Grazeley Parochial CE (Aided) Primary School

'Be courageous; Be strong; Do everything in love'


Through in-depth local fieldwork, enquiry-based study and meaningful outcomes children make links between their locality and the wider world. They take responsibility for their environment and understand that they are stakeholders with hope for the world’s future.


National Curriculum Purpose of Study

A high-quality geography education should inspire in pupils a curiosity and fascination about the world and its people that will remain with them for the rest of their lives. Teaching should equip pupils with knowledge about diverse places, people, resources and natural and human environments, together with a deep understanding of the Earth’s key physical and human processes. As pupils progress, their growing knowledge about the world should help them to deepen their understanding of the interaction between physical and human processes, and of the formation and use of landscapes and environments. Geographical knowledge, understanding and skills provide the frameworks and approaches that explain how the Earth’s features at different scales are shaped, interconnected and change over time.

Whole School Definition of Geography

Geography is the study of places and the relationships between people and their environments.

“The study of geography is about more than just memorizing places on a map. It’s about understanding the complexity of our world, appreciating the diversity of cultures that exists across continents. And in the end, it’s about using all that knowledge to help bridge divides and bring people together.”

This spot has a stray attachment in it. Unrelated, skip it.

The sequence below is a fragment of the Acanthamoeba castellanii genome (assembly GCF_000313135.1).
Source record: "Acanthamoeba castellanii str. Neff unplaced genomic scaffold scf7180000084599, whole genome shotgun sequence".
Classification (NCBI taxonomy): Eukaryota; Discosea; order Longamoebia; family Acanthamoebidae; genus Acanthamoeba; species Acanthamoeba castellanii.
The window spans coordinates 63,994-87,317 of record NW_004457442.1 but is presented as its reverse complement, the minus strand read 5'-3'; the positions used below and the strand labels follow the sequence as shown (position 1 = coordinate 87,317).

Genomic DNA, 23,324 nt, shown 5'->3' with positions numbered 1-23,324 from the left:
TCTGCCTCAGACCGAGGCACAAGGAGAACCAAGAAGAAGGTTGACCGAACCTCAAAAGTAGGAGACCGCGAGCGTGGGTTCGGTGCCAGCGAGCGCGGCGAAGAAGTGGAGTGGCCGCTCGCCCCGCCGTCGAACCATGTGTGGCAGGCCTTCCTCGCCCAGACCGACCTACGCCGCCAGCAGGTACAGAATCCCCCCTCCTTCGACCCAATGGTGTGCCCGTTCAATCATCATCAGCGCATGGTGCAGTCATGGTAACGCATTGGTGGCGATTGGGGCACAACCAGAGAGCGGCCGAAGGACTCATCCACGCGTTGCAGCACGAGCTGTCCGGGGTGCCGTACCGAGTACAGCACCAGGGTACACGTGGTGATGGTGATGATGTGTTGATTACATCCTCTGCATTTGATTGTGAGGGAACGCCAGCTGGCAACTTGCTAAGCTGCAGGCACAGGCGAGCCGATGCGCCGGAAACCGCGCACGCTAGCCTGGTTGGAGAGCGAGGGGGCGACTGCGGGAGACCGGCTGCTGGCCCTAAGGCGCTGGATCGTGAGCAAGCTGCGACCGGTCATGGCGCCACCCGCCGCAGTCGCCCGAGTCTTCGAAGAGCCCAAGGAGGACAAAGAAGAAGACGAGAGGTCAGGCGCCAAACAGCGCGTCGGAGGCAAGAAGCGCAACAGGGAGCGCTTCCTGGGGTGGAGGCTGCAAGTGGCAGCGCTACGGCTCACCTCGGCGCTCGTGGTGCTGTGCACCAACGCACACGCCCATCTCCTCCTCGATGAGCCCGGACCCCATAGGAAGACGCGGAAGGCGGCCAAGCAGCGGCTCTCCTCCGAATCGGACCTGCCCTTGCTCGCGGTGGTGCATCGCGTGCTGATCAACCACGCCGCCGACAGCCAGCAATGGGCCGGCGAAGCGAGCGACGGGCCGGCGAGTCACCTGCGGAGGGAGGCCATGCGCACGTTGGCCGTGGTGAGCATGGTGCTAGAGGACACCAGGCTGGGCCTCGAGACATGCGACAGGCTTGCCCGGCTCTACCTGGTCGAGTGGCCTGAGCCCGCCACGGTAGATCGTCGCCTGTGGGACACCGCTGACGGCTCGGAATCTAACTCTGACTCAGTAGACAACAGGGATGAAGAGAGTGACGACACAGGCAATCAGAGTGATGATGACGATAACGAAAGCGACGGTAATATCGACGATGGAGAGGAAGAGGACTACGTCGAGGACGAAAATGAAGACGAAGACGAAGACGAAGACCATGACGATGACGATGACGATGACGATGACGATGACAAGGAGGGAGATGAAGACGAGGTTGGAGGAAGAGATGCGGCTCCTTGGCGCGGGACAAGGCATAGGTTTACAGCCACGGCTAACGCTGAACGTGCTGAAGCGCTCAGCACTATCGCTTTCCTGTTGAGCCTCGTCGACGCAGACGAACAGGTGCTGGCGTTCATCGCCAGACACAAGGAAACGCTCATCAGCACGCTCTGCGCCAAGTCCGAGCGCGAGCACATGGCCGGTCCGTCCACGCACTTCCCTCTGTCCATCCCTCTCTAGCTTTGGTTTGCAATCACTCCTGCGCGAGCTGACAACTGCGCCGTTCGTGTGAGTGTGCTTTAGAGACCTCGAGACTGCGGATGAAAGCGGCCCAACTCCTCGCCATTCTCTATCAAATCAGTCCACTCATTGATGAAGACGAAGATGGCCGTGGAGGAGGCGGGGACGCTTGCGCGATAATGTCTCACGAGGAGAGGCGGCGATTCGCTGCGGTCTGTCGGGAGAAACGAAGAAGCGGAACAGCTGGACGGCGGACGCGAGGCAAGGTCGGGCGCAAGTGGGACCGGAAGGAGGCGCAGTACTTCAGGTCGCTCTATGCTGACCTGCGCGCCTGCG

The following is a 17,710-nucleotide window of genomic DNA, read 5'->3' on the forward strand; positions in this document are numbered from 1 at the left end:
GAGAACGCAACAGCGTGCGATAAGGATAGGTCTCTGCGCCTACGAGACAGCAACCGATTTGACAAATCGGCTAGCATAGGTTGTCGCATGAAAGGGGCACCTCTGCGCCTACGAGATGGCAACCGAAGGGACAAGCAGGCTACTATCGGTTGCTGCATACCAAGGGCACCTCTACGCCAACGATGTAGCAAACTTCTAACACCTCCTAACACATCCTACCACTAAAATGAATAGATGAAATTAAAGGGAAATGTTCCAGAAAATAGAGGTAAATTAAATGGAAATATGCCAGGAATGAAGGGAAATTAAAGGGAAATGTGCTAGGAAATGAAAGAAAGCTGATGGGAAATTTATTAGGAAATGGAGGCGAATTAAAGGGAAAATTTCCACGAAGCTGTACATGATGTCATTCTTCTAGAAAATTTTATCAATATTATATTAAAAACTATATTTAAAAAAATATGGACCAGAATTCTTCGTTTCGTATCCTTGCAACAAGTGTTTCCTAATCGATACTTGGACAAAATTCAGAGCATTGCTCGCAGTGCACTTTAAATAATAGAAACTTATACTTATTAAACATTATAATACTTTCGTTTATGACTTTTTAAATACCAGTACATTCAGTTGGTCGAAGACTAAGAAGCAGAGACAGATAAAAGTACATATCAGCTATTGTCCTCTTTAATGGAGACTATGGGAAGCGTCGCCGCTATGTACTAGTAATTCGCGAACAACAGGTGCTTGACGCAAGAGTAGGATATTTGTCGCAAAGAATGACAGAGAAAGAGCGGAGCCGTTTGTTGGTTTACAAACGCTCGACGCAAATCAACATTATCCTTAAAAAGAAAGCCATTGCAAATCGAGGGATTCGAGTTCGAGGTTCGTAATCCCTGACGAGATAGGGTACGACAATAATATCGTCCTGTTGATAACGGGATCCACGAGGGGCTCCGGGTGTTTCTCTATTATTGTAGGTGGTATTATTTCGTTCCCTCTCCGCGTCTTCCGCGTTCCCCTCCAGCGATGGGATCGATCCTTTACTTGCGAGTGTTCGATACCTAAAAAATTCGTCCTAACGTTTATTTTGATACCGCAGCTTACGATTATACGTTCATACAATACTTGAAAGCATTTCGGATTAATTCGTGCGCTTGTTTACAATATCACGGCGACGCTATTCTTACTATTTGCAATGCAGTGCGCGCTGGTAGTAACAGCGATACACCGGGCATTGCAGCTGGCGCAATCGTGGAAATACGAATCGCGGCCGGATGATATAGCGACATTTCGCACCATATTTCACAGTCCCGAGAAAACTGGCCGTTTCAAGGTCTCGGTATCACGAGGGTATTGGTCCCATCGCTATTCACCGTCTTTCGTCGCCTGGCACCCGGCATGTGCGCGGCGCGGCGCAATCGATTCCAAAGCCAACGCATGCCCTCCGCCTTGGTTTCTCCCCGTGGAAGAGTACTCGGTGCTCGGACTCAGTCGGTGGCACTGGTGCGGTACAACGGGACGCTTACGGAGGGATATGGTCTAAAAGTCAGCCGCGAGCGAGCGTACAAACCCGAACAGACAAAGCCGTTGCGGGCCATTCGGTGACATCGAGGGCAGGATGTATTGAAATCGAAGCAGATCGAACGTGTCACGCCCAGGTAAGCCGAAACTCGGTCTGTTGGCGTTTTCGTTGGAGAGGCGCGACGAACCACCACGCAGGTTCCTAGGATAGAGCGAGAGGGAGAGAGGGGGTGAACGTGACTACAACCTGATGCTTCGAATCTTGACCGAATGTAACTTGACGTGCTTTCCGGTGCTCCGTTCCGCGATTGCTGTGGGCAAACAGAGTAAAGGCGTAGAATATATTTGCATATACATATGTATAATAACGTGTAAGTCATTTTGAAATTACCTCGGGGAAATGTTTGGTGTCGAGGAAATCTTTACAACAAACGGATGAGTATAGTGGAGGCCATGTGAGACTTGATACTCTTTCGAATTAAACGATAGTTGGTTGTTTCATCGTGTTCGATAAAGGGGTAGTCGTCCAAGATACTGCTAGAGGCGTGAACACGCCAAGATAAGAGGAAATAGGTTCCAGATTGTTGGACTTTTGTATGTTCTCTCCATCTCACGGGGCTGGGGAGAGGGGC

President Barack Obama, 2012

How Geography is Taught at Grazeley

At Grazeley Primary School, we aim to inspire in pupils, a curiosity and fascination about the world and its people that will remain with them for the rest of their lives.  Through our school values of love, peace, hope and courage children learn to take responsibility for their environment and understand that they are stakeholders with hope for the world’s future. In each year group, opportunities for ‘Courageous Advocacy’ have been identified.  These are class projects which give children the feeling that they can make a difference.  The majority of these opportunities come from the geography curriculum.

Our geography curriculum is based on the National Curriculum.


Curriculum organisation

Each year starts with a unit in the autumn term that teaches key topographical skills and gives opportunities for retrieval of essential knowledge. The spring term is a unit which has a geography driver. This is a more thematic approach to the teaching of key knowledge. The summer term includes geography which links to other areas of the curriculum.


Golden threads

At Grazeley, children will encounter ‘Golden Threads’. These are substantive concepts that are revised and developed throughout the different geography units and across the key stages. For example, the idea of ‘weather and climate’ will be introduced in KS1 with units on seasons, the seaside and near and far, until in KS2 the thread is continued with comparative studies, climate change and biomes.

These “Golden Threads” are:

  • Weather and Climate
  • Mapping
  • My place in the World
  • Our Local Area and Beyond
  • Settlement
  • The Natural Environment


Key skills

Throughout our geography curriculum we will focus on the developing the children’s key geographical skills. These are:

  • Locating
  • Comparing
  • Investigating
  • Researching
  • Communicating



Mapping skills are explicitly taught in each year group.  There is planned regular practice of:

  • decoding information from maps
  • constructing maps
  • route-finding
  • interpreting information to draw conclusions